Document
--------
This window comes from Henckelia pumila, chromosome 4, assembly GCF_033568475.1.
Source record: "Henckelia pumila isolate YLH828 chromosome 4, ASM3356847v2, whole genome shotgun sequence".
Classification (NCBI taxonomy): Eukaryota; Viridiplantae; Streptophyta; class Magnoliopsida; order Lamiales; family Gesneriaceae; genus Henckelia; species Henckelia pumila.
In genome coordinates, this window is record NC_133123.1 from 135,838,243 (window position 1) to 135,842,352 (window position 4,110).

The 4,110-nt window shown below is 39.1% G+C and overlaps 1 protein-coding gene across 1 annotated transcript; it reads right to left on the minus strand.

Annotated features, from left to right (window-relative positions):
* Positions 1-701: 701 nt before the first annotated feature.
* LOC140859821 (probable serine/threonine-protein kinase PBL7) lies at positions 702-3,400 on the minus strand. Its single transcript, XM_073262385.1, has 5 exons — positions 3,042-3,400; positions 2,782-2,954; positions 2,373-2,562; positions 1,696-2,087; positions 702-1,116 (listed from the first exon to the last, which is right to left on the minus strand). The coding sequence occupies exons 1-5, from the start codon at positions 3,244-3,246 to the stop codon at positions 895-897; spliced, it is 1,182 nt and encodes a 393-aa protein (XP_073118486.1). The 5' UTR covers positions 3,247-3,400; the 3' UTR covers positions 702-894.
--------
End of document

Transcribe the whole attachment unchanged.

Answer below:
This window comes from Henckelia pumila, chromosome 4, assembly GCF_033568475.1.
Source record: "Henckelia pumila isolate YLH828 chromosome 4, ASM3356847v2, whole genome shotgun sequence".
Classification (NCBI taxonomy): Eukaryota; Viridiplantae; Streptophyta; class Magnoliopsida; order Lamiales; family Gesneriaceae; genus Henckelia; species Henckelia pumila.
In genome coordinates, this window is record NC_133123.1 from 135,838,243 (window position 1) to 135,842,352 (window position 4,110).

The 4,110-nt window shown below is 39.1% G+C and overlaps 1 protein-coding gene across 1 annotated transcript; it reads right to left on the minus strand.

Annotated features, from left to right (window-relative positions):
* Positions 1-701: 701 nt before the first annotated feature.
* LOC140859821 (probable serine/threonine-protein kinase PBL7) lies at positions 702-3,400 on the minus strand. Its single transcript, XM_073262385.1, has 5 exons — positions 3,042-3,400; positions 2,782-2,954; positions 2,373-2,562; positions 1,696-2,087; positions 702-1,116 (listed from the first exon to the last, which is right to left on the minus strand). The coding sequence occupies exons 1-5, from the start codon at positions 3,244-3,246 to the stop codon at positions 895-897; spliced, it is 1,182 nt and encodes a 393-aa protein (XP_073118486.1). The 5' UTR covers positions 3,247-3,400; the 3' UTR covers positions 702-894.